National Ceviche Day in Peru Date in the current year: June 28, 2024

National Ceviche Day in Peru National Ceviche Day (Día Nacional del Ceviche) is a Peruvian holiday observed annually on June 28. It celebrates one of the most famous dishes of Peruvian cuisine, which is very popular in the Pacific coastal regions of Latin America.

Ceviche (also spelled cebiche, seviche, or sebiche) is a dish consisting of chopped fresh raw fish marinated in fresh lime or lemon juice and spiced with finely chopped onions, ají pepper, chili pepper, salt, and coriander. As we’ve already mentioned, ceviche is popular in many Latin American countries, but it is believed to have originated in Peru.

The word “ceviche” has the same etymology as the word “escabeche”. The latter is a Spanish and Portuguese dish consisting of marinated fish or meat cooked in a vinegar-based sauce. It originated in the Arabian Peninsula and was brought to Spain during the Umayyad conquest of the Iberian Peninsula. Centuries later, Spanish conquistadors brought escabeche to South America.

Although the names of the dishes seem to have the same origin, Peruvians claim that ceviche has a pre-Hispanic origin and was made by indigenous civilizations nearly 2,000 years ago. However, most historians agree that the dish originated during the colonial times. Be that as it may, there is little doubt that the region it originated in was present-day Peru.

Traditional-style Peruvian ceviche is composed of raw saltwater fish, typically corvina or sea bass. Fish chunks are marinated in freshly squeezed key lime juice that causes the proteins in the fish to become denatured, and mixed with sliced onions, chili peppers, salt and pepper. Ceviche is usually served as an appetizer, but it can also be served as a main dish with a side of corn on the cob and cooked sweet potatoes.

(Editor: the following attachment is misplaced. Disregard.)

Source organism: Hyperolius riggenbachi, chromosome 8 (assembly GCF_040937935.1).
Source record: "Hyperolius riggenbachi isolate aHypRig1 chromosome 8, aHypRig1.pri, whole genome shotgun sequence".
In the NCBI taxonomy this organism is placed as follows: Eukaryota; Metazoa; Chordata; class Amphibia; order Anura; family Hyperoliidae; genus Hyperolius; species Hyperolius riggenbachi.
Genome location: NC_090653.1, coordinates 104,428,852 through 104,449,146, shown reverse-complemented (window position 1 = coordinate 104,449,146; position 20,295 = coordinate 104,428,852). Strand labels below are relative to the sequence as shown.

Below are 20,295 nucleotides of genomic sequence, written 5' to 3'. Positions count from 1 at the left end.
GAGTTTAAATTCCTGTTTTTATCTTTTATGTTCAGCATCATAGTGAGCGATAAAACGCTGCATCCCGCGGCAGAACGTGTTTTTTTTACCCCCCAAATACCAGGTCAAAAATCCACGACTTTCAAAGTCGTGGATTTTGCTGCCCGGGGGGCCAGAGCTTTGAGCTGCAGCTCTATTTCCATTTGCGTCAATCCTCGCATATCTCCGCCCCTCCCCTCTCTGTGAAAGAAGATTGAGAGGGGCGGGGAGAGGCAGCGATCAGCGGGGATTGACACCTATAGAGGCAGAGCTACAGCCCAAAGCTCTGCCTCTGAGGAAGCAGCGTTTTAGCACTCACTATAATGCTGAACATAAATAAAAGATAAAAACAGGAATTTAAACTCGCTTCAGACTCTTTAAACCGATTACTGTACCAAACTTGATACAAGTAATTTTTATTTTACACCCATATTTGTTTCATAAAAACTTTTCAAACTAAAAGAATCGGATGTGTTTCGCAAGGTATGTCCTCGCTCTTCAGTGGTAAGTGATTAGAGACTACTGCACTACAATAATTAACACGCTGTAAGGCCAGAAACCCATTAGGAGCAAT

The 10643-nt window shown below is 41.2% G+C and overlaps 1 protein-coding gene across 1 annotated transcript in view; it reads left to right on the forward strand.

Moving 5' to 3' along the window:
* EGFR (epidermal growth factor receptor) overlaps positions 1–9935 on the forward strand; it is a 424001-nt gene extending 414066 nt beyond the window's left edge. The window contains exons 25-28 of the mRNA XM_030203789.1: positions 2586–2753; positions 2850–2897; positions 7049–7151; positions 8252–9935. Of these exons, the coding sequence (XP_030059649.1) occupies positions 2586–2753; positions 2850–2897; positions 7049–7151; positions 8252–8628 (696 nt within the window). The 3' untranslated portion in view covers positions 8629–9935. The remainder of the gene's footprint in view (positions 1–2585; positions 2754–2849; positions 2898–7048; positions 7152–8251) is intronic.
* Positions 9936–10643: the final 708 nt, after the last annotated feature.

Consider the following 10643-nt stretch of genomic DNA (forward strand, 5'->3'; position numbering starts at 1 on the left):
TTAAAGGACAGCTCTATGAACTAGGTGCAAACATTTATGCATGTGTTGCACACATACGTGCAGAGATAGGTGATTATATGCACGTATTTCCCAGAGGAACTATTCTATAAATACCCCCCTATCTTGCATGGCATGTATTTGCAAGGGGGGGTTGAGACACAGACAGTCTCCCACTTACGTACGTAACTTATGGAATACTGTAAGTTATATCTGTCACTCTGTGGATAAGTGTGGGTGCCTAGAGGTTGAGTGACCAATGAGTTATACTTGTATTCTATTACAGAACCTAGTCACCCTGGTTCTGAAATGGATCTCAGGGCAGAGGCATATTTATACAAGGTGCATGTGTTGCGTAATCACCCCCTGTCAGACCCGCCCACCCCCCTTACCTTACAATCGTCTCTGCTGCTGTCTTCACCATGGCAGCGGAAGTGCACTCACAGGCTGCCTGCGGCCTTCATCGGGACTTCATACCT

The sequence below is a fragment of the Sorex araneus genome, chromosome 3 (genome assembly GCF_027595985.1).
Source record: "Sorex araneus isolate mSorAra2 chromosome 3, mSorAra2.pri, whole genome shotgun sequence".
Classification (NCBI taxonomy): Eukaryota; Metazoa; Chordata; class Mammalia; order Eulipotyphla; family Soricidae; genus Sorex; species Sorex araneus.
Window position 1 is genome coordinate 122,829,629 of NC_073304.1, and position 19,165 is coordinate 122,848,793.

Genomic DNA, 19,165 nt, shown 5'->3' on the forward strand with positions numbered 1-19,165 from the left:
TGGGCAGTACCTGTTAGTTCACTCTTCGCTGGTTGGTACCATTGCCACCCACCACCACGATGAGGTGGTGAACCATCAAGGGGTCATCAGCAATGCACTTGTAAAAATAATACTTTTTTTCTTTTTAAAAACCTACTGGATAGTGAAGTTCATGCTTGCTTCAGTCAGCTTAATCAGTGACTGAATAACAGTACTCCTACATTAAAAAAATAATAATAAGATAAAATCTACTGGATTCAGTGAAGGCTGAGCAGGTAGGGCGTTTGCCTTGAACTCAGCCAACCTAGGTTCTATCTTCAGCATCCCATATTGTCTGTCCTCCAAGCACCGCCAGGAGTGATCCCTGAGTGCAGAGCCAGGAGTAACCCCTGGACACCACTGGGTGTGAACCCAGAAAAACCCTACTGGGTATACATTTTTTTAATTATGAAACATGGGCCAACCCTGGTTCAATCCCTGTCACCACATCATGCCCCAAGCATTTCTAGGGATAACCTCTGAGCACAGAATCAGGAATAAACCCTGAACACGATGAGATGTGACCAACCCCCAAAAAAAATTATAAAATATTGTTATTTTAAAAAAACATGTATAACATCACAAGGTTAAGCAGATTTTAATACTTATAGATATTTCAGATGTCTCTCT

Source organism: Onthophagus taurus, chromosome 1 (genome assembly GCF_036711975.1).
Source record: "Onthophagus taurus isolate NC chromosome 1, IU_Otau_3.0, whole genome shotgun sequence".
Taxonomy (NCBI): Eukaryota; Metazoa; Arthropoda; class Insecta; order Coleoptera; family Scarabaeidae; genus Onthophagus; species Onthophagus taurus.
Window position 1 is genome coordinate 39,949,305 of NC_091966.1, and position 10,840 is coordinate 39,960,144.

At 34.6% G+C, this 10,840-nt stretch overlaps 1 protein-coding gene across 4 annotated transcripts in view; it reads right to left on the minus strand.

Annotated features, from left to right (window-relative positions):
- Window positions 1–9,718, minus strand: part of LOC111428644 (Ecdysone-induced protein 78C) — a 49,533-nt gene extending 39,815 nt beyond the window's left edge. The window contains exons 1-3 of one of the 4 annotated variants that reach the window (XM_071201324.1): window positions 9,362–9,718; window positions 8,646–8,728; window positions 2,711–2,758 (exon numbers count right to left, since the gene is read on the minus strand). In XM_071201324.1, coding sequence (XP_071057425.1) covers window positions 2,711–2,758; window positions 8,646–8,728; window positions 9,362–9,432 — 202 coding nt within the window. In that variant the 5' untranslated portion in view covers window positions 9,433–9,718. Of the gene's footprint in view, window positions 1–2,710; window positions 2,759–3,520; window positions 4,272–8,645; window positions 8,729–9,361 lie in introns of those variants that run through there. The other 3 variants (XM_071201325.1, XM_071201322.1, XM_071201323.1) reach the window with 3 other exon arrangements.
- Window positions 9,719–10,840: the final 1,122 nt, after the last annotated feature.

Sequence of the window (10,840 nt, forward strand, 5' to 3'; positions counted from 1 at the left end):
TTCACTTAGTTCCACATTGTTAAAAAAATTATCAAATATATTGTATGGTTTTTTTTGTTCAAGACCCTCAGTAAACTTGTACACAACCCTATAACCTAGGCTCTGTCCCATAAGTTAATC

The classic recipe called for marinating the mixture for several hours, but modern-style ceviche, popularized about half a century ago, is usually marinated for a very short time and is typically served right after all the ingredients are mixed together. Since the fish is eaten raw, the dish is prepared fresh and served immediately to minimize the risk of food poisoning.

From Peru, ceviche has spread throughout Latin America, and each country has its own distinct variation of the dish. In Ecuador, for example, it can be made with shrimp, shellfish, octopus, or crab. In addition, Ecuadoran ceviche usually contains tomato sauce. Chilean ceviche is often made with Patagonian toothfish or halibut, marinated in a mixture of grapefruit and lime juices, and spiced with red chili peppers and finely minced garlic, cilantro and fresh mint.

In Mexico, ceviche is usually made with tomato sauce and served in cocktail cups, on tostadas, or as a taco filling. A popular ceviche variant in Nicaragua and Salvador is ceviche de concha negra (“black conch ceviche”), noted for its dark, nearly black color and distinct flavor.

In 2004, the National Institute of Culture of Peru officially included ceviche in the list of the cultural heritage of the nation. Four years later, the Ministry of Production of Peru declared June 28 as National Ceviche Day to highlight the importance of the dish in Peruvian cuisine and its cultural significance.

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National Ceviche Day in Peru, holidays in Peru, cultural observances, Peruvian cuisine, ceviche